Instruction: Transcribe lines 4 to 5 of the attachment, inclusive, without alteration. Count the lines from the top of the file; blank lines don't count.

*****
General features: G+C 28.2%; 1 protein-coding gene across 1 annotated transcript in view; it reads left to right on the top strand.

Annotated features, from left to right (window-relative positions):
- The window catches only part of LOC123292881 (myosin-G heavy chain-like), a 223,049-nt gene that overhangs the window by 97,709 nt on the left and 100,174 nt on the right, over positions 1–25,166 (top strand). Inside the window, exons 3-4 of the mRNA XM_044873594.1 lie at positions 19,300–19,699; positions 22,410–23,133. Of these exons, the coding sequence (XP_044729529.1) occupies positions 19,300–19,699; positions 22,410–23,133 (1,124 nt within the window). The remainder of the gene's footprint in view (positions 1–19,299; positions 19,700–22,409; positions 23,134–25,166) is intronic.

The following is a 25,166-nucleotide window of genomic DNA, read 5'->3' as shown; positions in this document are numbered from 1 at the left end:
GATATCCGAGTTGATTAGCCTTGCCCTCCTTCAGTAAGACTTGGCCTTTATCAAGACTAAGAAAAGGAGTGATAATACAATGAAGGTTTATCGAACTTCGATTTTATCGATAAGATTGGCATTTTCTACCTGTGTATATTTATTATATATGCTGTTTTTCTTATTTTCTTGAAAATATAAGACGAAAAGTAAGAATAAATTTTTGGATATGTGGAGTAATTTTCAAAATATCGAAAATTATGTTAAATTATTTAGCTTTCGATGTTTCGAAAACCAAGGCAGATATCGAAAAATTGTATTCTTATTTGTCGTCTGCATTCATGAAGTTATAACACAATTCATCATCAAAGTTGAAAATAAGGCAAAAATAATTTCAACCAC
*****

The following is a 25,166-nucleotide window of genomic DNA, read 5'->3' as shown; positions in this document are numbered from 1 at the left end:
GATATCCGAGTTGATTAGCCTTGCCCTCCTTCAGTAAGACTTGGCCTTTATCAAGACTAAGAAAAGGAGTGATAATACAATGAAGGTTTATCGAACTTCGATTTTATCGATAAGATTGGCATTTTCTACCTGTGTATATTTATTATATATGCTGTTTTTCTTATTTTCTTGAAAATATAAGACGAAAAGTAAGAATAAATTTTTGGATATGTGGAGTAATTTTCAAAATATCGAAAATTATGTTAAATTATTTAGCTTTCGATGTTTCGAAAACCAAGGCAGATATCGAAAAATTGTATTCTTATTTGTCGTCTGCATTCATGAAGTTATAACACAATTCATCATCAAAGTTGAAAATAAGGCAAAAATAATTTCAACCAC